In lesser hands the characters that Scharf has created for Hired Gun could easily become exaggerations of familiar clichés. Even dressed up in guitars and rock and roll, we have seen this before: overwrought, out of control, scene-chewing backwoods folks being visited by a know-it-all Yankee who eventually teach the know-it-all something he didn't know. In Scharf's hands the lesson learned is not what we expect. In fact it is very painful, emotionally, mentally and physically.

The playwright gives each of the four roles (and the audience) something much deeper to consider, something bigger than the life they appear to be living. There are spaces he gives the actors that a lesser writer would have filled with needless chatter. Each of the four actors takes full advantage of the leeway he has given them in his tight and very well-constructed script and, with the help of Stacy Bond's near perfect direction, not once do they ever slip into cliché.

When Dewitt's wife Sherri meets Jesse for the first time. she asks him if he wants a drink. "You look like vodka to me, colorless." It would be easy to soak in the laughter that follows such a line, but Eberhardt beautifully glides over to the bar as if the line was part of her everyday life. She smiles at her ability to confuse the young man, but she also knows that she is playing a game and there is no need to revel in each score. There will be plenty down the line.

This is a marvelously mature and very sensual performance as she keeps Jesse at arm's length while eventually finding something new about herself. Eberhardt's growth inside the character is real and as she grows we silently hope she will make the right decisions. This is beautiful work from a skilled actor.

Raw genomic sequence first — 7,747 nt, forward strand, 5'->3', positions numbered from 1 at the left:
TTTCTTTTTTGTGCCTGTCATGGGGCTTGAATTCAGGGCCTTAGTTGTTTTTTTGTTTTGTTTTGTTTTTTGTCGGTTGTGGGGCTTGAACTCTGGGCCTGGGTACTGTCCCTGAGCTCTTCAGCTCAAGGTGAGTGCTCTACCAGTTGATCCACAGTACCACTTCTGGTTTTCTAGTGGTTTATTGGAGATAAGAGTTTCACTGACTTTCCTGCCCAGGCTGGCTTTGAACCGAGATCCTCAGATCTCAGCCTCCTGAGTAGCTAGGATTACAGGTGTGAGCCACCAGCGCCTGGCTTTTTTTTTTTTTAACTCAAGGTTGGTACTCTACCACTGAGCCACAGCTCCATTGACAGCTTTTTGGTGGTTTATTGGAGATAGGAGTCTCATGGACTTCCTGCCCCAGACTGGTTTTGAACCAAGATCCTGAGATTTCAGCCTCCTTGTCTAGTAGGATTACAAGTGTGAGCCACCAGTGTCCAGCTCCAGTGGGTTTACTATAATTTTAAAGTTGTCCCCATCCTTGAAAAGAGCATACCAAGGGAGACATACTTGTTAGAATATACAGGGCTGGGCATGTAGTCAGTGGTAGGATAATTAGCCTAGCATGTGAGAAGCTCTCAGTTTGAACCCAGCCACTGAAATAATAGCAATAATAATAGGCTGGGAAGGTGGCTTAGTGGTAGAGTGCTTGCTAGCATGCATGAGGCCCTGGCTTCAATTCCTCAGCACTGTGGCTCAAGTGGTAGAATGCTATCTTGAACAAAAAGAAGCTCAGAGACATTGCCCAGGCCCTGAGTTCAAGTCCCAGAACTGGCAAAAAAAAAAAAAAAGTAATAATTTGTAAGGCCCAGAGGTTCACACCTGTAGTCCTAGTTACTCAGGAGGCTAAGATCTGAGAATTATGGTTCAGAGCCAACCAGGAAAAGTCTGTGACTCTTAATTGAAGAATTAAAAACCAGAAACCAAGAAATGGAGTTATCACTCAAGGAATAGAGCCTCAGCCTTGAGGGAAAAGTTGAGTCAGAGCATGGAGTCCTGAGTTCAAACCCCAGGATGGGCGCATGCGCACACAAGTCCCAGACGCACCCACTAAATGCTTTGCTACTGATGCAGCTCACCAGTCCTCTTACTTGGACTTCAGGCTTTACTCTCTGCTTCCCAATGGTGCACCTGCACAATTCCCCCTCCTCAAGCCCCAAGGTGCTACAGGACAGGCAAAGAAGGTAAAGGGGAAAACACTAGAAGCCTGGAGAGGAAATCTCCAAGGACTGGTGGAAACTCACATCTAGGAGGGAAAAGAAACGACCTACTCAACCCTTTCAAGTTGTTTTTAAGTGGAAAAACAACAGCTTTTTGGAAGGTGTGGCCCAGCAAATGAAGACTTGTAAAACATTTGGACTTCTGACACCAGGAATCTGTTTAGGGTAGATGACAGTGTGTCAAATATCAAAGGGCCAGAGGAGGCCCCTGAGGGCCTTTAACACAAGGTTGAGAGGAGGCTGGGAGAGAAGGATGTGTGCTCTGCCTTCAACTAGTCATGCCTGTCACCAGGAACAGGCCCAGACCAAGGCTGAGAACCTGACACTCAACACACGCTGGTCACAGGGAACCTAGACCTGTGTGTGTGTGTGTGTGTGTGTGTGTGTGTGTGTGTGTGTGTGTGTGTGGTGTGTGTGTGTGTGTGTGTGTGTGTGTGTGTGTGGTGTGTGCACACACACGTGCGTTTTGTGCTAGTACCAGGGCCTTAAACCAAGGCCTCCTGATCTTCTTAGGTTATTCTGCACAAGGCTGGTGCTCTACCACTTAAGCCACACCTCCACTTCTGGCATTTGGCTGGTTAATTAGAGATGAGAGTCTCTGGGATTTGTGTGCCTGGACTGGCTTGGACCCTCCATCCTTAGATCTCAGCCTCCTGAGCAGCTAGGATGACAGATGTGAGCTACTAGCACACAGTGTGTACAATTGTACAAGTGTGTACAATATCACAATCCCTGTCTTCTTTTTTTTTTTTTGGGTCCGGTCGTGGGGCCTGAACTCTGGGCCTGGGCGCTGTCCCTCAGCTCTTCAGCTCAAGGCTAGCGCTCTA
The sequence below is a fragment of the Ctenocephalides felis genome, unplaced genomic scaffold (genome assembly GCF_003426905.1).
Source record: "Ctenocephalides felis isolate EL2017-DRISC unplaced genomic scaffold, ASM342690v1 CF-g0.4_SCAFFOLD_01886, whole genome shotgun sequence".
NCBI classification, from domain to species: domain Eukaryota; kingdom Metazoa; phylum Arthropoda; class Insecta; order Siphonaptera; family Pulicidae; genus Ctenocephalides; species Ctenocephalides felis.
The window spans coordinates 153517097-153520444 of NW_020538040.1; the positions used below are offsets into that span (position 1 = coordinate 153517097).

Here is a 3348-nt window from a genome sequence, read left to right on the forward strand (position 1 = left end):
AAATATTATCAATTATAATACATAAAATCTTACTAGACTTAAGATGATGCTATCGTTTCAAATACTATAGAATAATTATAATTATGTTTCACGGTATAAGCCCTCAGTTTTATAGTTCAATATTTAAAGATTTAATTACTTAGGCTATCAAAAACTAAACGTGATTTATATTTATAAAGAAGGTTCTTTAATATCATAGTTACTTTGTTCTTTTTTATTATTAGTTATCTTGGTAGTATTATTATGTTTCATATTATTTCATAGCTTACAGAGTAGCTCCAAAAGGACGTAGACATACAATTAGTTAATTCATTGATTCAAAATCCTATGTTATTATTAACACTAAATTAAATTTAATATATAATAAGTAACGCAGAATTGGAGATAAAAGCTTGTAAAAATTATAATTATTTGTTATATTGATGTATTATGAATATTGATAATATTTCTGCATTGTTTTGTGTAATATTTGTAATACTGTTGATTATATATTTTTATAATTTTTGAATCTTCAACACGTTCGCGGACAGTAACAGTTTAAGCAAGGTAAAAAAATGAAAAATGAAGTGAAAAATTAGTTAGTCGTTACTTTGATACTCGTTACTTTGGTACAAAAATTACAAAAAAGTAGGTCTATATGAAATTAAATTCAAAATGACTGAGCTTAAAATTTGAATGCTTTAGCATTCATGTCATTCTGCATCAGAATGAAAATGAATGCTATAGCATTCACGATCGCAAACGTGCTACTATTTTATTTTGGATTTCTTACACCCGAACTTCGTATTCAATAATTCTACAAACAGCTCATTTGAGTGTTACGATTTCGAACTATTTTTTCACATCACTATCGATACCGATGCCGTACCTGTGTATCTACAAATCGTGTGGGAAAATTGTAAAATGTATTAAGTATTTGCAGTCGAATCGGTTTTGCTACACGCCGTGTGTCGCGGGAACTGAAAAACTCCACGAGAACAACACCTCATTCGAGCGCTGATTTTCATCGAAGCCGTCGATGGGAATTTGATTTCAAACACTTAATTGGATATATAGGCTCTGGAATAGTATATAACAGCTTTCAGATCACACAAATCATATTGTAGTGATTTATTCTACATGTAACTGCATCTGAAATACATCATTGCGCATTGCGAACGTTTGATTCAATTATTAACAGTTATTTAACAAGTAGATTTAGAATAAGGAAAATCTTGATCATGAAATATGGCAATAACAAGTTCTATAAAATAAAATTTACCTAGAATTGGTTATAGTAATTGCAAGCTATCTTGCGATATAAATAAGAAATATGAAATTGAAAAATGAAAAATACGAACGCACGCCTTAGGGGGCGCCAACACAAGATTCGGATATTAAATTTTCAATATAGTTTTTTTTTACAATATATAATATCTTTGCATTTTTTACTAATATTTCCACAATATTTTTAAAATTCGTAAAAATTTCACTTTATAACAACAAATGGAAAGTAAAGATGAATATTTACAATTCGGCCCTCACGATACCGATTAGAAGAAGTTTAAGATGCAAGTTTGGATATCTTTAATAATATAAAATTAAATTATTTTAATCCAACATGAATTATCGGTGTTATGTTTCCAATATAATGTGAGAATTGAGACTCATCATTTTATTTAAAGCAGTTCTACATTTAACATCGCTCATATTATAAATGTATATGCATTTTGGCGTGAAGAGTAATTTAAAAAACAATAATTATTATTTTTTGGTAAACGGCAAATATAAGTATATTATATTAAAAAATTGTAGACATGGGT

Her contempt for Dewitt's hillbilly friend, Red is palpable and very real. And believe me, we share that contempt as we watch the two muscle each other for Dewitt's attention. Ware could have played this character near wild, a man filled with hoops and hollers, but instead his menace is real. It is colliding inside him, and he is going to love it when he gets to release it. He moves slowly across the stage with the smug confidence of a man who is too stupid to know he is stupid. In short, he is a bully and could care less about anyone but himself and Dewitt. Ware is note- perfect in the part.

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Daniel Collins A communications professional for 25 years, Dan Collins was a theater critic for The Baltimore Examiner daily newspaper (2006-2009), covering plays throughout the Baltimore-Columbia area including Center Stage, The Everyman, The Fells Point Corner Theater, Mobtown Players, Vagabond Theater, Cockpit in Court, Spotlighters Theater, The Strand, Single Carrot Theater and others. Mr. Collins has been a reporter, features writer, editor and columnist since 1984, including stints with The Washington Times and the Times Publishing Group (later Patuxent Publishing and now part of The Baltimore Sun) in Baltimore. His freelance writing career has included his work for the Examiner as well as other publications including Baltimore Magazine.